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In Northern Kentucky, geometry students at Newport High School are answering the question “How does this matter in real life?” according to an article by Sarah Hardee in the Cincinnati Enquirer.
A pilot program, through the state’s Department of Education and Kentucky Educational Television, is providing 19 students with a construction geometry course that integrates the two disciplines.
The students will apply what they’ve learned in the classroom to an important construction project. The hope is that students will be more interested in math, and retain information better, says educator Terry Bennett, who designed the lessons used for the program. Bennett is a consultant with both the state Department of Education and KET.
Says Bennett, “It’s an interdisciplinary video course for students taking both geometry and carpentry courses. The idea of the program is allowing students to learn math in the context of something they’re interested in.
“When you apply math to a field with real-life examples, it makes it more real for students.”
At the moment, only a handful of schools in Kentucky are part of the pilot program that requires state assessments and evaluations. But more than 30 schools are using program materials, and applying the curriculum in math and carpentry classes.
At Newport, carpentry teacher Harold Davis, a carpentry teacher who is also certified to teach math, is in a unique position. “It’s an advantage and made us perfect for this program.”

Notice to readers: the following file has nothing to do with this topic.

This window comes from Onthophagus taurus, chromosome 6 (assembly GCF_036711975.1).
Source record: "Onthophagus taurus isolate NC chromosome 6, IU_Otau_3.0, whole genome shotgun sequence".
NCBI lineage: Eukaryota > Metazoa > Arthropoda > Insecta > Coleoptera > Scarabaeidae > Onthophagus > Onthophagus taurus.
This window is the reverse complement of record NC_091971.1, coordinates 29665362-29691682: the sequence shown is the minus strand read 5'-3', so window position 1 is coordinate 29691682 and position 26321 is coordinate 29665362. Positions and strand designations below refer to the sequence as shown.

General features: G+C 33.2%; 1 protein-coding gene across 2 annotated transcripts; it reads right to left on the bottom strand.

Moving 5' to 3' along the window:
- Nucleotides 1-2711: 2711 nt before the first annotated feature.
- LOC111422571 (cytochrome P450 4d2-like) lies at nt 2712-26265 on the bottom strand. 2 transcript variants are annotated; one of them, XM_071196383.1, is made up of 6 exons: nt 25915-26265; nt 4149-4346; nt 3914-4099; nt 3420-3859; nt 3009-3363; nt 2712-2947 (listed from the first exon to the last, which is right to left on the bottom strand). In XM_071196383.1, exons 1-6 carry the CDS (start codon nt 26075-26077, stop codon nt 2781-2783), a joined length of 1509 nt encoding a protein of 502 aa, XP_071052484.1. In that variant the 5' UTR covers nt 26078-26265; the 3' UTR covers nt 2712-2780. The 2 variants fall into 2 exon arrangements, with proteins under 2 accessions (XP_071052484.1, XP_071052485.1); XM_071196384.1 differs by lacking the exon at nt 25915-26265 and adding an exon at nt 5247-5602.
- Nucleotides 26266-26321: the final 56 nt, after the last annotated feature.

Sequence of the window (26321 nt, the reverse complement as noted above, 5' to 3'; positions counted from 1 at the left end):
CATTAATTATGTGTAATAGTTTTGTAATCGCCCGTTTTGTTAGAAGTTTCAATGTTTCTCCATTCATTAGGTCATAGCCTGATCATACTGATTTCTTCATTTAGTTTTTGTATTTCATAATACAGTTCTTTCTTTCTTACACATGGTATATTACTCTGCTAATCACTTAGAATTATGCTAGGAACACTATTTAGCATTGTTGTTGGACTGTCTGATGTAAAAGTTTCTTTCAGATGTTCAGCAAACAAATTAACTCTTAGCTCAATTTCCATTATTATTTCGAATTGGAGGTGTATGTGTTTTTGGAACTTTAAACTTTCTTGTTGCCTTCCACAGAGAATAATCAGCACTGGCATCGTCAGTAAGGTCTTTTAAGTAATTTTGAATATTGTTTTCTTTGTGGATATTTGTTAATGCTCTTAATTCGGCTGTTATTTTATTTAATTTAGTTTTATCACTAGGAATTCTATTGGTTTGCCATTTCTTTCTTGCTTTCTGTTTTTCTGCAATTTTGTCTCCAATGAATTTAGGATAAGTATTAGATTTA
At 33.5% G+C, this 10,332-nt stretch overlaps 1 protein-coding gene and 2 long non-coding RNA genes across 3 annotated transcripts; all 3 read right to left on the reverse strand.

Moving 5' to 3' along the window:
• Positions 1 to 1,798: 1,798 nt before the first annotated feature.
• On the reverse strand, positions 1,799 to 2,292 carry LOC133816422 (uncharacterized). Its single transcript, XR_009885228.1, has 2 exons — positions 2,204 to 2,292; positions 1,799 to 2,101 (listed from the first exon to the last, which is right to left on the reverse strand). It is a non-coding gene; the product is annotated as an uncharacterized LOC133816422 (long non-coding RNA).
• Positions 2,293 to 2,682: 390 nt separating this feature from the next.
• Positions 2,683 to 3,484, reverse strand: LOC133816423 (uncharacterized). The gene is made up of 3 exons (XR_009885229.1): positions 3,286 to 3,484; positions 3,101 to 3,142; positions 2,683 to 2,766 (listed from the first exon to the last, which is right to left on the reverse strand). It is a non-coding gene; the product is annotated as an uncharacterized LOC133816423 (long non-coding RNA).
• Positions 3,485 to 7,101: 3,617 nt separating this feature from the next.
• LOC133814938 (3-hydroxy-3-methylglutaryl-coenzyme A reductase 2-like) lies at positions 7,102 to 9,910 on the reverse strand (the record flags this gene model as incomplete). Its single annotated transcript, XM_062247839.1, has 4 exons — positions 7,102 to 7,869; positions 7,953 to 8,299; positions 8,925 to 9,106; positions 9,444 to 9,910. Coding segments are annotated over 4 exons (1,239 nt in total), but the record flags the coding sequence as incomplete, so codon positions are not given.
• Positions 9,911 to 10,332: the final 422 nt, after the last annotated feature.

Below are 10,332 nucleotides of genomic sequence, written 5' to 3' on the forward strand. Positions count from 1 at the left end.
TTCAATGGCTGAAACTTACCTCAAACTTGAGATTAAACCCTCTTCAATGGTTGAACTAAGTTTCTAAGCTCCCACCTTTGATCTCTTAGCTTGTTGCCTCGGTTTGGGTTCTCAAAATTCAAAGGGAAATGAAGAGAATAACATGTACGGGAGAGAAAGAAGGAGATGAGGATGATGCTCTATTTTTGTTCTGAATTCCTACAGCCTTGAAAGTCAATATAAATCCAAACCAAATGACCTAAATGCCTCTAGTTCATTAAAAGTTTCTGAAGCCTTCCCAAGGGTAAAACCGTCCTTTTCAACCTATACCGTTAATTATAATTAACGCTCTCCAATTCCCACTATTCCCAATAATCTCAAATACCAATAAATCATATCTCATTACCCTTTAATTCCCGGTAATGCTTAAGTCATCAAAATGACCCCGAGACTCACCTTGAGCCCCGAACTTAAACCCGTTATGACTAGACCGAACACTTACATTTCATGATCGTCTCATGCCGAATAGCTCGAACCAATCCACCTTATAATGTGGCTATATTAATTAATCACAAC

Davis is helping the students build a garage at the district’s bus lot using geometry and carpentry lessons they learn in the program.
“For students, the program is great because it is hands on learning that has a purpose. Students are building something by applying what they’re learning in the classroom… it’s a win-win for them.”
Travis Jones, a sophomore, said learning geometry through the program has been much easier for him because he’s a hands-on learner. It’s also been nice to knock out both credits at once, he said.
“We’re putting what we’re learning to work,” says Jones. “It’s all coming together now and it will be nice to see the finished product.”
The construction geometry course is also available through the Kentucky Virtual High School, which offers a range of online learning services for teachers and students throughout the state.
“All of the feedback we’ve been getting on the program has been nothing but positive,” said Bennett. “We’re hoping it proves to be a success and we can bring it to even more students in Kentucky.”
For more information on the course or to obtain materials, contact Carole Frakes at the Kentucky Department of Education at 502-564-3472.
sole source: Sarah Hardee’s article on 3/24/09 in the Cincinnati Enquirer in Northern Kentucky. http://www.nky.com
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